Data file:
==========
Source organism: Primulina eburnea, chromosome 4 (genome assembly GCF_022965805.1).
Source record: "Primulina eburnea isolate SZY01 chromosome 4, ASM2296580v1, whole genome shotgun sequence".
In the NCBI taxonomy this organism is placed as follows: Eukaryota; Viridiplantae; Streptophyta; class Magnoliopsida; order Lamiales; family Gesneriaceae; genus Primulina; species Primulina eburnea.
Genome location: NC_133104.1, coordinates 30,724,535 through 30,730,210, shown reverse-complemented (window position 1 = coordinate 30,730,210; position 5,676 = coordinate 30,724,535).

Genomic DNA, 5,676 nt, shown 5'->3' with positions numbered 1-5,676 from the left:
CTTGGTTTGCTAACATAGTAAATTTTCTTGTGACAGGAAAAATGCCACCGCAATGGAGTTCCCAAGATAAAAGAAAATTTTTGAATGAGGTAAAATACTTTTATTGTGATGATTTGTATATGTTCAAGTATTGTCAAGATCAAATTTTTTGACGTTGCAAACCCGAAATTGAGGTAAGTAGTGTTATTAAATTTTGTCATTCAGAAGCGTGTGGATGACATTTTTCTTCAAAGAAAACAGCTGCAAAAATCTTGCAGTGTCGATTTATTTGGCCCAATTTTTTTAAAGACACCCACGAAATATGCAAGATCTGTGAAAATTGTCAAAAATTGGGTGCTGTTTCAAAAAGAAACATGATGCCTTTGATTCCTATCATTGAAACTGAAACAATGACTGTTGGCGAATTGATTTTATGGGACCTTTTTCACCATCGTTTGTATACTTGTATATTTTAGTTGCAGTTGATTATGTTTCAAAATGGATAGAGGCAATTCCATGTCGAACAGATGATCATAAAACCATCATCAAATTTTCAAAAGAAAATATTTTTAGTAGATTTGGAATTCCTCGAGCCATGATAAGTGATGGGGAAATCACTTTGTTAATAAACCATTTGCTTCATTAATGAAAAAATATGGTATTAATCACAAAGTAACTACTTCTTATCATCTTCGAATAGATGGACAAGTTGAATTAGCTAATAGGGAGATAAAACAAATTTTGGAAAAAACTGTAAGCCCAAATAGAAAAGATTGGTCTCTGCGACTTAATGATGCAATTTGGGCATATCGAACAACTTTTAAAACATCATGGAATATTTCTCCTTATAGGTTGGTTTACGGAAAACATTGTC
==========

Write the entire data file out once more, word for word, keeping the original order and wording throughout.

Source organism: Primulina eburnea, chromosome 4 (genome assembly GCF_022965805.1).
Source record: "Primulina eburnea isolate SZY01 chromosome 4, ASM2296580v1, whole genome shotgun sequence".
In the NCBI taxonomy this organism is placed as follows: Eukaryota; Viridiplantae; Streptophyta; class Magnoliopsida; order Lamiales; family Gesneriaceae; genus Primulina; species Primulina eburnea.
Genome location: NC_133104.1, coordinates 30,724,535 through 30,730,210, shown reverse-complemented (window position 1 = coordinate 30,730,210; position 5,676 = coordinate 30,724,535).

Genomic DNA, 5,676 nt, shown 5'->3' with positions numbered 1-5,676 from the left:
CTTGGTTTGCTAACATAGTAAATTTTCTTGTGACAGGAAAAATGCCACCGCAATGGAGTTCCCAAGATAAAAGAAAATTTTTGAATGAGGTAAAATACTTTTATTGTGATGATTTGTATATGTTCAAGTATTGTCAAGATCAAATTTTTTGACGTTGCAAACCCGAAATTGAGGTAAGTAGTGTTATTAAATTTTGTCATTCAGAAGCGTGTGGATGACATTTTTCTTCAAAGAAAACAGCTGCAAAAATCTTGCAGTGTCGATTTATTTGGCCCAATTTTTTTAAAGACACCCACGAAATATGCAAGATCTGTGAAAATTGTCAAAAATTGGGTGCTGTTTCAAAAAGAAACATGATGCCTTTGATTCCTATCATTGAAACTGAAACAATGACTGTTGGCGAATTGATTTTATGGGACCTTTTTCACCATCGTTTGTATACTTGTATATTTTAGTTGCAGTTGATTATGTTTCAAAATGGATAGAGGCAATTCCATGTCGAACAGATGATCATAAAACCATCATCAAATTTTCAAAAGAAAATATTTTTAGTAGATTTGGAATTCCTCGAGCCATGATAAGTGATGGGGAAATCACTTTGTTAATAAACCATTTGCTTCATTAATGAAAAAATATGGTATTAATCACAAAGTAACTACTTCTTATCATCTTCGAATAGATGGACAAGTTGAATTAGCTAATAGGGAGATAAAACAAATTTTGGAAAAAACTGTAAGCCCAAATAGAAAAGATTGGTCTCTGCGACTTAATGATGCAATTTGGGCATATCGAACAACTTTTAAAACATCATGGAATATTTCTCCTTATAGGTTGGTTTACGGAAAACATTGTC